This is Day 2 of Writing 101.
Today’s Prompt: If you could zoom through space in the speed of light, what place would you go to right now?
Today’s twist: organize your post around the description of a setting.
We have just arrived home from Kigoma, – dusty, road-weary, but still smiling about our time beside Tanzania’s other great lake, Tanganyika.
On the home straight, puttering slowly along amongst Mwanza’s congested afternoon traffic, we passed the sparkling waters and rocky outcrops of our beautiful Lake Victoria. What a shame we can’t swim in her. What a pity she is infested with Bilharzia, the parasite that enters the bloodstream through the skin and eventually causes internal organ shut-down. I’m sorry to be so fickle Victoria, but already how I long to be back on Jakobsen’s Beach.
Let me take you there, just for a minute.
We’ve reached the end of the muddy track. Put aside fears of getting bogged. Pitched our wee tent under the protective arms of an acacia tree. Glimpsed the water through a screen of verdant growth and followed the short trail down to the beach.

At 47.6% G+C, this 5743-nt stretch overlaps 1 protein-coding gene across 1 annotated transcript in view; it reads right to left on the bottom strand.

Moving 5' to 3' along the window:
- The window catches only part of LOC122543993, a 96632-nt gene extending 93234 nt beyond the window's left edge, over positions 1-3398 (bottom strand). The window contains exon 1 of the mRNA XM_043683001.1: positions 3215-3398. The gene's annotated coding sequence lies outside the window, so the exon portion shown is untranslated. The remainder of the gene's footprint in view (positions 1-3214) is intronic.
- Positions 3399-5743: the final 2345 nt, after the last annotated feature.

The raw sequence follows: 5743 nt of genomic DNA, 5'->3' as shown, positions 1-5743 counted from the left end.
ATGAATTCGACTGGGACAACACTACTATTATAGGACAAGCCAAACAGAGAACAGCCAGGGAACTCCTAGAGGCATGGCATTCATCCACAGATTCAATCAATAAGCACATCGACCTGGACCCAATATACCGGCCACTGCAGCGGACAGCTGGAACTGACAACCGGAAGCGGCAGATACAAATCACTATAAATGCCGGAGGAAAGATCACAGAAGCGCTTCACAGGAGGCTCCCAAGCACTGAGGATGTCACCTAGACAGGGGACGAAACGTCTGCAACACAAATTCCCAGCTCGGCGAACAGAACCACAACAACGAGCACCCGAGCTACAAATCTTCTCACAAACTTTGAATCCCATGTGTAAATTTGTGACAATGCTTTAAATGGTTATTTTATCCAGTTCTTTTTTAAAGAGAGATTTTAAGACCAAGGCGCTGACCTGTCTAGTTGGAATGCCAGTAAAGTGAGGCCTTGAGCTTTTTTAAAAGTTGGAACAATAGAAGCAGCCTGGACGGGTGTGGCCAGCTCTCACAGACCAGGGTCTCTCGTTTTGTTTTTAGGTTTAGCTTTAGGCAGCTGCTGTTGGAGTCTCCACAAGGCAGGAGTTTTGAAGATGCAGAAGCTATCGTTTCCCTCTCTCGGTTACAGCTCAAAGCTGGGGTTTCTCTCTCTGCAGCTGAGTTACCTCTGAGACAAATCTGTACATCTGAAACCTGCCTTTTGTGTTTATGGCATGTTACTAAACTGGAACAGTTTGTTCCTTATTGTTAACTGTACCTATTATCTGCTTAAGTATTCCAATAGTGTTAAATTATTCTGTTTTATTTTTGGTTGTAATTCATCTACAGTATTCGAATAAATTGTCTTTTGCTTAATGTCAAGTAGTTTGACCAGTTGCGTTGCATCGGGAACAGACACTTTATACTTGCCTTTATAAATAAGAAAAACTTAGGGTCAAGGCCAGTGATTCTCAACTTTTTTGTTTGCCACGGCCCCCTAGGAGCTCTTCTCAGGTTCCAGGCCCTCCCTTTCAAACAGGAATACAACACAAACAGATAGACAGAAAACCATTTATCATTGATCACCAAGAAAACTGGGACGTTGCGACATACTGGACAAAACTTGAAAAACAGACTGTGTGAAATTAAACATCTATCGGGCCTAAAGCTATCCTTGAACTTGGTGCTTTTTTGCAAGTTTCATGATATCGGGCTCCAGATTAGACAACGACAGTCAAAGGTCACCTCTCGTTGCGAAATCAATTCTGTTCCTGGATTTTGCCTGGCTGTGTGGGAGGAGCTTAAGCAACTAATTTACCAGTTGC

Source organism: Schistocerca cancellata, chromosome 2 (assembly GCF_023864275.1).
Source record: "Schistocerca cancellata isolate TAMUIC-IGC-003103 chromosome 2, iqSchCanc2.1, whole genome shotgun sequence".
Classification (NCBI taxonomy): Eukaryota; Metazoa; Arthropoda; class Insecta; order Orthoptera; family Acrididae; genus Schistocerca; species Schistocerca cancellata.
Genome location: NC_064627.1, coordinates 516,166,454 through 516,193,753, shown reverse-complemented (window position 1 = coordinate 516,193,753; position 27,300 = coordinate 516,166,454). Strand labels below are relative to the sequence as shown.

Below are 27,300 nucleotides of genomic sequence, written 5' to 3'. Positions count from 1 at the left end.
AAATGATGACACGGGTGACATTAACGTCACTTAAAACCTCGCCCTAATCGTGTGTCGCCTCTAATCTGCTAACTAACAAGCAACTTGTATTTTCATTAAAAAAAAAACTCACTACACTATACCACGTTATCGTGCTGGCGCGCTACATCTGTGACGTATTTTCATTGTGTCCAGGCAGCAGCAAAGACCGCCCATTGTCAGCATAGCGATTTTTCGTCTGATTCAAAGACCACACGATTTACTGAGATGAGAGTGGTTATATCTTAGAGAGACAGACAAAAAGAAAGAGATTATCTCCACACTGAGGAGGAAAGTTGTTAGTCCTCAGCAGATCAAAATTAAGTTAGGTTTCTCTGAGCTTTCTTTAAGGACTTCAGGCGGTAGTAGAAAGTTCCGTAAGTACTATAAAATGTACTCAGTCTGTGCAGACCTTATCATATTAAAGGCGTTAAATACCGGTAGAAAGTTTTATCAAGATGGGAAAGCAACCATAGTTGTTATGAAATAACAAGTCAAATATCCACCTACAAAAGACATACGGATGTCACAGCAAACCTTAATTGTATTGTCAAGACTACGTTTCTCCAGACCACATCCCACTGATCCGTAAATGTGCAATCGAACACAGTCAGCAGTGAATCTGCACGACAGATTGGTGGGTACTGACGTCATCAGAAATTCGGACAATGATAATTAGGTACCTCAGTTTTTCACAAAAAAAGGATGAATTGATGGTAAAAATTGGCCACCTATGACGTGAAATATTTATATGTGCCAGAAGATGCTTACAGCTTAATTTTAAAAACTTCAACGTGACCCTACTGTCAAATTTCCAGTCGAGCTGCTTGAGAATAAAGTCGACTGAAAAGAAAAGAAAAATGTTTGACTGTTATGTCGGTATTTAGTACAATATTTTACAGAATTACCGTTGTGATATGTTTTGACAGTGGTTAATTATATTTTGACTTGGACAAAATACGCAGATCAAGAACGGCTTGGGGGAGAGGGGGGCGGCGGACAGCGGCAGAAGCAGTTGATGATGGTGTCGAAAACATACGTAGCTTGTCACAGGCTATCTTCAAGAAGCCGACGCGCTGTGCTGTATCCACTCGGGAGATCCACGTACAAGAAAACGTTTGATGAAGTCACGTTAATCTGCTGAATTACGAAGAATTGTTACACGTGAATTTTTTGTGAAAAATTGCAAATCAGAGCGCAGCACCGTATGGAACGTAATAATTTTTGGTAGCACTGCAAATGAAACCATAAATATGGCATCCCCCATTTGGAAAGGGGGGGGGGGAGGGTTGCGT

Our first sight of the tiny bay makes us draw breath. It is picturesquely beautiful. Its curved shoreline is fringed with boulders and palms. Rising behind them are hills of tropical greens. The horizon is flat and broad, the cloud-flecked sky meeting what could be a sea.
The sand is red like a fox. The smooth rocks are ochre and grey. The lake is a flickering dance of blueish, greenish, whitish light which, on closer inspection, is completely transparent. Our happy feet are in the water, it laps around our ankles, – very soft, very cool, – and every grain of sand below is still visible.
As we step deeper, up to our knees, the clarity remains. Tiny yellow fish dart around our legs. In we plunge. We have goggles, but hardly need them. The water is silky and welcoming as we explore rocky crevices, clumsy giant observers of myriad stripey ciclids going about their watery daily routines. Swim, eat, avoid being eaten.
Two days becomes three. Early morning wake-up dips melt into glowing sunsets. We were there and now we’re here. Not quite at the speed of light, but I still need to look at the photos to remind myself it wasn’t a dream.